Yes, some Chinese-Filipinos break the law–but so do ‘pure’ Filipinos | Lifestyle.INQ

OCTOBER 27, 2022


OFTENTIMES we make sense of the world through binary opposition. We know something is good because it isn’t bad. We know who Filipinos are because we know who aren’t.

But are there people in the middle, such as Chinese-Filipinos (Chinoys)? Does being Chinese mean they are not Filipinos? Chinoys are Filipino citizens. We have the same rights that every other Filipino has.
This is not a question of citizenship, but rather of a sense of belonging, of identity, which could not be reduced to a piece of paper or a set of laws.

A Filipino National Artist believes that “many” Chinoys will collaborate with China in case war breaks out over the territorial dispute in the South China Sea. A columnist has asked Chinoy communities and organizations to “make overt public expressions of their loyalty.”

For some people, Chinoys are not Filipinos—or perhaps “not Filipino enough.”
This was the perception in comments over an article posted on the website It was about a record-breaking Chinoy summa cum laude graduate from UP Diliman. Readers talked about her ethnicity,
some of them blatantly racist. One even complained how yet another “Chinese blood” has infiltrated UP—a university that’s supposedly for poor “Filipinos.”

Reading about Chinoy-related news, we notice how people would complain about rich Chinoy tycoons corrupting
government officials, smuggling drugs, and monopolizing the country’s economy.

But it seems they don’t know the difference between mainland Chinese and Chinoys—to the point that Chinoys get the blame for claiming the Spratlys. There are even fears about Chinoys being used as spies for China.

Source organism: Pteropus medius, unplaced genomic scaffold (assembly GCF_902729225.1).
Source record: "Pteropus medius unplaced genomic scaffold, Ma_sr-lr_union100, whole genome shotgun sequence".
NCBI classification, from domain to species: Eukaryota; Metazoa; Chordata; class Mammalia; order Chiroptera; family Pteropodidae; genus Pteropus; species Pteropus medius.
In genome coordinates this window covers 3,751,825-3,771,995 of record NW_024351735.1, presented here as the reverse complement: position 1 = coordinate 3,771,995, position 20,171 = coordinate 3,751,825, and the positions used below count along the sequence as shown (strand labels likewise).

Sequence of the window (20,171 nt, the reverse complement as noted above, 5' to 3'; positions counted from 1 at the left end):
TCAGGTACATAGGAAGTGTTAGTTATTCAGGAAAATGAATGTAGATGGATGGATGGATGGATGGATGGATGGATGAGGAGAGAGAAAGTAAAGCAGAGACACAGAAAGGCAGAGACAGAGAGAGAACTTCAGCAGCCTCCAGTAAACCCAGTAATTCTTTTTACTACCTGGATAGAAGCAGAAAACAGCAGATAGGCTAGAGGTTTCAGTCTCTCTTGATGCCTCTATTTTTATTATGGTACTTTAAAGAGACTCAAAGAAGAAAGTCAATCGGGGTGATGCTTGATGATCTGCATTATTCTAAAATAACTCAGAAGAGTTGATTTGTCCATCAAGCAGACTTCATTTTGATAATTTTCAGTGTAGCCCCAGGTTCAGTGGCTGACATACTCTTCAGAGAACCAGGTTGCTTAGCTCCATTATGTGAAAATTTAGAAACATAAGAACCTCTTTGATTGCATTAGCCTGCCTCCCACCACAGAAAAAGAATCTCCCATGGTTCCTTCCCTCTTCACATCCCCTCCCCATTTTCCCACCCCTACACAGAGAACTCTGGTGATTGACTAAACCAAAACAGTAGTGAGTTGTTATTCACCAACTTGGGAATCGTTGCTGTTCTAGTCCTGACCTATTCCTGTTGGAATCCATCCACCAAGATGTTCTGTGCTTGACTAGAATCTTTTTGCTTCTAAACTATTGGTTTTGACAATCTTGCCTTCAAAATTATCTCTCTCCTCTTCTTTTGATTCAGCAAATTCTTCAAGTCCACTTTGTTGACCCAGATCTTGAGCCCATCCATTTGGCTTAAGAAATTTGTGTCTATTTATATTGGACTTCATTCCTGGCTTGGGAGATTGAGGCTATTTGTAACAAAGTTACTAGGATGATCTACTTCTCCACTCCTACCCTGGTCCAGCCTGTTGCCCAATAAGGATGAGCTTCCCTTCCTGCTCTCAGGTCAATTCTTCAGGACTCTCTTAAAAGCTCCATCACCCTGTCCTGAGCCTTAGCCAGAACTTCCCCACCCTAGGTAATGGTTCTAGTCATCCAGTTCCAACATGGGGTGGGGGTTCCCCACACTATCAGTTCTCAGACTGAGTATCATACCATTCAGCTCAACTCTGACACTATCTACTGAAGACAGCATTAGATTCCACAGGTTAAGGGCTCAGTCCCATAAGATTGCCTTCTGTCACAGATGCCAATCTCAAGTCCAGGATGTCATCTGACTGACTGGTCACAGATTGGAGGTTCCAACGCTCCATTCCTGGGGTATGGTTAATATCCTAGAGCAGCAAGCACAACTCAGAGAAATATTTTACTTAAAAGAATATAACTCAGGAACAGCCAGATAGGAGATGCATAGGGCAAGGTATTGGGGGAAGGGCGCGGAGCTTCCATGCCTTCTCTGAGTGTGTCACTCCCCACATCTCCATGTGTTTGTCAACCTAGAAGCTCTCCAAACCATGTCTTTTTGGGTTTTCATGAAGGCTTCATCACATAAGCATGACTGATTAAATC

Many times, these comments follow completely unrelated stories, such as the summa cum laude graduate, a Chinoy businessman who died in his car after being robbed, and a Chinoy philanthropist who perished in an accident. It’s disturbing to read about Netizens celebrating accidents and crimes in which a Chinoy is a casualty.

Who is the ‘true’ Pinoy?
I have posted an article on arguing that Chinoys are Filipinos. It drew comments from people who begged to differ. Others asked Chinoys to go back home to China—which I myself have never
even been to.

So, the question is, who really is the “true” Pinoy? Some base it on the use of the Filipino
language. But I disagree. One of my favorite activists, Carlos Celdran, writes and speaks in English, which doesn’t mean he’s any less nationalistic than politicians whose deceitful speeches are in fluent Filipino.
Others base it on ethnicity. Some Netizens were kinder than the purists. As long as one of your parents is an ethnic Filipino, you, too, are Filipino.

But what about Chinoys whose parents are both ethnic Chinese? Does this mean there’s no “Filipino blood” running in their veins? This calls for a clarification of the term. “Chinese-Filipino” does not mean one
parent is Chinese by ethnicity, and the other is Filipino by ethnicity. Teresita Ang-See clarified it in “Tsinoy: The Story of the Chinese in Philippine Life,” in which she wrote that it refers to “Filipino nationals of Chinese ethnicity but born and/or raised in the Philippines.”

If it is difficult for purists to accept people with both “Chinese blood” and “Filipino